@MiniEggs, VM’s are great, I use multiple VM’s for email, Web Browsing, as they are essentially file based, I can take a snapshot on a regular basis, and if something goes wrong revet to a previous snapshot.
    Now I have a usb printer that has a network print adapter, the drivers don’t play well with win7/win8, if I need to print anything then I create a .pdf saved to a network share , then hop over to my winXP vm and print from there, a bit fiddly I grant you but it does the job, does that VM need to connect to the net, nope not at all, for legacy apps where the original programmer is not around to port to win7/win8 then yes keeping xp will be needed, and thats where vm and snapshots are handy.

  7. SirRoderickSpode Says:
    March 24th, 2014 at 8:07 pm

    @David – dude, chill out! Anyone needing advice about retiring XP at this late stage clearly isn’t a pro. In fact I have just sent my Dad a link to this article because it’s just what he needs.

  8. tech3475 Says:
    March 24th, 2014 at 8:34 pm

    The only downsides to a VM though can be performance, run certain hardware (e.g. internal PCI) or disconnect and reconnect hardware in a certain way e.g. the old ipt 2g tether JB was a pain in a VM.

  9. MiniEggs Says:
    March 25th, 2014 at 12:43 pm

    @All Yes I am aware of the many benefits of VM’s I’m just questioning in an article that is providing solutions to XP support ending on the 8th April How does it help ? I can still get infected etc and ultimately your still using XP ….

  10. larry Says:
    March 26th, 2014 at 11:18 am

    XP still works and with a decent anti virus can continue for many years.

    Just do not visit questionable web sites or open suspicious emails and continue to check USB keys before using.

    no need to upgrade as Micro$oft wants us to.

  11. Paul Says:
    March 26th, 2014 at 1:49 pm

    There is a very good chance Linux OS will run well with older hardware with lower specs
    Switch to the free, safe, secure & awesome OS:
    Its the worlds most popular free OS. It has free upgrades & security updates.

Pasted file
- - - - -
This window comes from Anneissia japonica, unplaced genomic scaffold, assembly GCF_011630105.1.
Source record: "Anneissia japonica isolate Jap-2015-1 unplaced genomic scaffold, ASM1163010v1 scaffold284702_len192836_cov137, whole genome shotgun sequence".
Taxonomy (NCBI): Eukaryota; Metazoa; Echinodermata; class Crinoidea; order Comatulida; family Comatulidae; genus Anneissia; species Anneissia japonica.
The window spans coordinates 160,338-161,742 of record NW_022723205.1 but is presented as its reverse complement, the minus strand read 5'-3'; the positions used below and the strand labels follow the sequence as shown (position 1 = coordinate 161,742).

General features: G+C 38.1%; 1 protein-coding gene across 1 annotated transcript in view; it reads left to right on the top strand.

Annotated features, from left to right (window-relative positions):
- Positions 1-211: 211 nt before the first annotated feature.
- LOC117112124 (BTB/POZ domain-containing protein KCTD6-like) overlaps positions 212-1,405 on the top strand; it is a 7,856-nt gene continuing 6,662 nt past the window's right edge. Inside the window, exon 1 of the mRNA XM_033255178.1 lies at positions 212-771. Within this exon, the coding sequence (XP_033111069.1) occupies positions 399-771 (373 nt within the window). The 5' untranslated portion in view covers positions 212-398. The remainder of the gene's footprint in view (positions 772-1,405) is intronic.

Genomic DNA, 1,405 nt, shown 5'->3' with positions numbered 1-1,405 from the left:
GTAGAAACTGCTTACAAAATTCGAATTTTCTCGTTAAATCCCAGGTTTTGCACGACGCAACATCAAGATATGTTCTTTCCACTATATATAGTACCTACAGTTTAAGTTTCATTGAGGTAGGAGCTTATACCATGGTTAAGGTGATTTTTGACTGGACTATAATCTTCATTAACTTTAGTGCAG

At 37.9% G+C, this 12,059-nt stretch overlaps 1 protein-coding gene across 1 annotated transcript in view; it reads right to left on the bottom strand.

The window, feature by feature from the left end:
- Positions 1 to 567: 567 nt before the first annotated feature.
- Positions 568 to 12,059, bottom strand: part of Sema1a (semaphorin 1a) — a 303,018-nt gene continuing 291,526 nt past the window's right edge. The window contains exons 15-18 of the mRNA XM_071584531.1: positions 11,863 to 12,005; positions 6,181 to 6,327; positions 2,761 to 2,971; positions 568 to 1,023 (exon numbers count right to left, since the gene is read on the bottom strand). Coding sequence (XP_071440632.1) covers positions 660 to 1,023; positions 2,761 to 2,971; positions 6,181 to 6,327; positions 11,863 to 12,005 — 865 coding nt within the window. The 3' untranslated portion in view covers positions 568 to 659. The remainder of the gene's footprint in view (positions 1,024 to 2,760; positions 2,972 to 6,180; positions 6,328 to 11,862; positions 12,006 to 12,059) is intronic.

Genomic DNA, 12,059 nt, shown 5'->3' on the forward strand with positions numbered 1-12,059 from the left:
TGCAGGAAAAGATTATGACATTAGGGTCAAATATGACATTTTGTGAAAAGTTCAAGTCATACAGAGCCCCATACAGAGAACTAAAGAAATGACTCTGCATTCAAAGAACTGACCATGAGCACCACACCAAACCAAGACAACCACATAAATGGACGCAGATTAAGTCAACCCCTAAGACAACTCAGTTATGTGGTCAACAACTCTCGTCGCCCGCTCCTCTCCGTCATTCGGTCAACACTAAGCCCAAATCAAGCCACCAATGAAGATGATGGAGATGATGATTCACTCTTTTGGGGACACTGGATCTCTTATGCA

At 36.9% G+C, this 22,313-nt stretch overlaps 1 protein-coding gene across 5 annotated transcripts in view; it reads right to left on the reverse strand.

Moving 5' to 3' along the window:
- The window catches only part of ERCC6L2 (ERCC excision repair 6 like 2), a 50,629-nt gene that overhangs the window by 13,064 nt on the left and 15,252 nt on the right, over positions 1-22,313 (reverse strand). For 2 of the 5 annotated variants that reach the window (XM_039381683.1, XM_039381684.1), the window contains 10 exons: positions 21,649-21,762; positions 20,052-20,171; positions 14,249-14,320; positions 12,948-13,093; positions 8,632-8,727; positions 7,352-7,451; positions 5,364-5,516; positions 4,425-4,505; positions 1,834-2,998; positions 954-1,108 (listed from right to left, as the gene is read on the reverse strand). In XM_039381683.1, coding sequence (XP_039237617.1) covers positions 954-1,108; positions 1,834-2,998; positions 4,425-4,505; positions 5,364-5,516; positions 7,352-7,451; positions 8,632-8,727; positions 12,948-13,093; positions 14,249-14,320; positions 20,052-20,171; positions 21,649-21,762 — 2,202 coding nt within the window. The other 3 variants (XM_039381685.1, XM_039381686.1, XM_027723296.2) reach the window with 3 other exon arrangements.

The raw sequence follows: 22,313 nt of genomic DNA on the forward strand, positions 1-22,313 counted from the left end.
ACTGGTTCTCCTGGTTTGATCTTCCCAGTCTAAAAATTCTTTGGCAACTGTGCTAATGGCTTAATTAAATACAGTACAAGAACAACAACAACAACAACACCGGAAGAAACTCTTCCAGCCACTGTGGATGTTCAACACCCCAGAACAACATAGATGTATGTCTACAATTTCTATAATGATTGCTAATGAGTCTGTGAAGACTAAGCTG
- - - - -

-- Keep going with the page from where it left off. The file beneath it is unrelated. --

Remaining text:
For those who like the Windows look, I would recommend: & for older computer with lower specs or

    Or try Linux Mint:

    One can even dual boot Linux with Windows.

  12. Anon Says:
    March 26th, 2014 at 3:57 pm

    I would suggest people keep a rescue disk to hand e.g. Kaspersky or AVG (needs 728MB momory).

    Microsoft had their own Windows Deferender offline (boot disk), but they have pulled that out.

    Uninstalling Java is a good idea and uninstalling programs no longer needed.

  13. Anon Says:
    March 26th, 2014 at 4:07 pm

    There are 400 million Windows XP users. Microsoft is alienating people.

    At £50 per XP License, Microsoft made £20billion. (that does not include all the people who upgrade from Xp to newer operating system or those who bought more expensive XP Pro). This is my 5th Windows XP machine, so that does not even include the XP machine I no longer use.

    I would have been happy to pay to get another bunch of Windows updates.

    I won’t want to waste £550 on an iCore5 just to do exactly the same thing I was doing on Windows XP.

  14. robredz Says:
    March 27th, 2014 at 6:44 am

    Xubuntu is just fine for lower spec, you could also try Bodhi Linux as that is even more lightweight than Xubuntu, I have an old Celeron laptop used as a spare dating from 2005 running fine with Bodhi in 768 Mb RAM

  15. Ian Says:
    March 27th, 2014 at 7:47 am

    “There are 400 million Windows XP users. Microsoft is alienating people…” who haven’t bought their product in years.
    As to the suggestion of moving to Linux or buying an Apple pc and moving to IOS these are people who don’t seem to like change or possibly spending money on new computers.

  16. JustMeAgain Says:
    April 1st, 2014 at 4:28 pm

    @SirRoderickSpode – that’s the whole point. It’s ‘PC Pro’, not ‘Stuff about computers even your dad would understand’.

    That’s exactly why I cancelled my monthly subscription.

  17. Stephen Says:
    April 2nd, 2014 at 8:53 am

    This reminds me of the millennium bug. Easy to wind people up with this sort of article but the reality is likely to be that it will be fine to continue with xp for a couple of years more. Upgrading the operating system on an old computer is a non-starter.

  18. Steve Says:
    April 7th, 2014 at 3:26 pm

    @Stephen – The millennium bug was very real and due to a tremendous amount of hard work was mostly averted. I would imagine any company that was hit by it would have tried to keep it quiet; not all succeeded in that though.

    With so many people still on XP and no new updates from Microsoft, which OS would you target your efforts on. If you don’t upgrade you are on your own. Good luck. Don’t moan when you fall foul of something though.


Leave a Reply

Spam Protection by WP-SpamFree

* required fields

* Will not be published






Your email:

Your password:

remember me


Hitwise Top 10 Website 2010